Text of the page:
Flint was a very indolent Vampire, letting the world around him drift on by, not really caring about anything that did not directly affect him. As a mortal, this complacency has been a vague habit which his family admonished, urging him to be more independent and eager to work. Flint’s father had been a blacksmith, and he had worked so hard every day that Flint saw tears of exhaustion in his eyes some nights when they ate their supper.
When he was a mortal, Flint grew up in a village on the edge of a small narrow wooded area called Waltham Forest. He had been born Simon Flynt to James and baker and midwife Abigail. He had a sister six years his junior named May. Simon dearly loved his sister, protecting her from the insipid violence so secretly tolerated in his day and age. May idolized Simon. As children, the two were all but inseparable.
He lingered at his family home until he was nineteen years of age, which was unprecedented, given that most young men his age were most often apprenticed at the age of twelve or thirteen, and working on their own by the time they were Simon’s age. Simon began helping his father in the forge and also worked as a stocker in the village’s small market. He left the family home at the age of twenty, living alone in a tiny one-room thatch dwelling. He was well-pleased with himself.
Besides May, Simon had a friend whom he had met when he was a very young child. His name had been Gareth Owen and his family had moved from Wales to the financially friendlier England. Simon always loved to listen to Gareth’s musical lilt when he spoke, and often tried to imitate it. Being a chameleon of sorts, Simon was very good at accents and often engaged in Welsh concourse with Gareth. Gareth and Simon were always together, and it was rumoured that the two young boys were more than friends, their callow youth so very receptive to such illicit love. The folk of the village would watch them suspiciously, but said nothing, tolerating their intimacy. Some of the men looked at them with a secret desire, their lecherous eyes slipping over the teens’ young bodies.
Truth be told, the boys had twice engaged in the forbidden acts for which they were silently accused to have enjoyed. Walking in the Waltham wood, the two looked curiously at one another, and found themselves shed of their clothes, fervently embracing one another, clinging to the love they shared as though they would never seen one another again. Simon was desirous of Gareth’s attentions, and he found himself celebrating the compliant flesh he caressed in reverence. Afterward, they basked in the afterglow, lying on a soft bed of moss, gazing at the tall trees that concealed their furtive love. It happened again a couple of years later but, as they grew into manhood, the two abandoned their intimate deeds and returned to their platonic friendship. Neither married, despite their promiscuous behaviour with the girls of their village.
Gareth was luckier than Simon in the ways of love. He was an expert at chatting up the girls, where Simon was often awkward. It wasn’t that Simon was unattractive. His was an uncommon beauty. He sported large hazel eyes and a nose a bit too big for his face. His mouth was an ironic line that made people wonder if he was mocking them or if he was just mildly amused. More often than not, Simon was simply pleased with the world around him, his carefree nature influencing the expression on his face. He had dark blonde hair that limply reached down just beyond his chin, hiding ears that seemed peculiar, quite different from others’. He always kept it clean and people wondered at its fairness. Indeed, Simon possessed a singular charm.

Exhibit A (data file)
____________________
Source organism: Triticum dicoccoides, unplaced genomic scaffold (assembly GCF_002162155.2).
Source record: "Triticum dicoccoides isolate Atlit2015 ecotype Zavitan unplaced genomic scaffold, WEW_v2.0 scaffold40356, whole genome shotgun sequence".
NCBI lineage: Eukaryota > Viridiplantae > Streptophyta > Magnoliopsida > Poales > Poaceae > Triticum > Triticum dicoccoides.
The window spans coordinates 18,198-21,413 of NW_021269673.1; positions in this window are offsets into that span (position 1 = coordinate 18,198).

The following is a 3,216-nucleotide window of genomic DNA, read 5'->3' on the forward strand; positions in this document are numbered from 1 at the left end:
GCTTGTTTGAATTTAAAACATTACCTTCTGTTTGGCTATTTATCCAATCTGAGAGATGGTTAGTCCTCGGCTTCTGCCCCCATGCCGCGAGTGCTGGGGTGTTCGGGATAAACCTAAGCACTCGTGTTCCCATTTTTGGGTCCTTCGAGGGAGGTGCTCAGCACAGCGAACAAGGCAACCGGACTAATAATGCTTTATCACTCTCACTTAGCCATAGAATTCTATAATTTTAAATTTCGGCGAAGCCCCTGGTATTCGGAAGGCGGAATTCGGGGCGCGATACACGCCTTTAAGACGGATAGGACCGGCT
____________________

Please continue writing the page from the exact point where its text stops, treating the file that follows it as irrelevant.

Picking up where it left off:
Perhaps it was this to which the Vampire was drawn. Or perhaps his inherent oddness. Whatever it was, Simon was engaged by the Darkling when he and Gareth parted company after a night at the local pub. Simon was taken up and whisked into Waltham Forest, where the Vampire drank from him, then forced the Blood into his mouth. The Darkling whispered “Your name is Absinthe,” and licked the young man’s cheek. Before Simon could fight, before he even knew what had been done to him, the Vampire flew away in crow form, leaving behind his dark work.
For three days, Simon lay in the forest, aching from the transformation. He curled up into the foetal position and covered himself with dry leaves, staring at the autumn moon. After the third day, he didn’t just see the moon, but he could see galaxies far beyond the Earth’s precious orb. The void of space was now somehow populated with constellations and impossible colours. Flint’s eyes had changed somehow. He was seeing things everywhere that had once been invisible to him. He blinked and could feel their strange difference deep within his psyche. Looking around, he could see the far off firelights of his village, and he felt his eyes reflect that light back for a brief moment of lucidity. This perplexed and delighted Simon, but also scared him a little. What was he?
And then it came. The hunger. The unmistakable thirst for blood. It was at that moment that Simon realized that he was now like the spectre that had attacked him. The name Absinthe danced along the peripheries of his awareness and he knew that this was what he was to be called within some secret colleges of the night. But Simon willfully rejected this, whispering “My name is Simon Flynt. I will always be a Flynt.”
His mouth firmly set and his stomach growling, he walked back to the village, his clothes a mess of dirt and leaves. It was no time before he reached the door of Gareth’s modest cottage. Before, Simon had always just walked in, for he and his friend hid nothing from one another. But, this time, Simon was held back by some unseen and misunderstood force. He knocked on Gareth’s door. When his friend opened, he said “Simon, where have you been?”
“In the forest,” Simon said, his voice sounding remarkably like bells. He noticed that Gareth took a step back.
“What has happened to you, Simon?”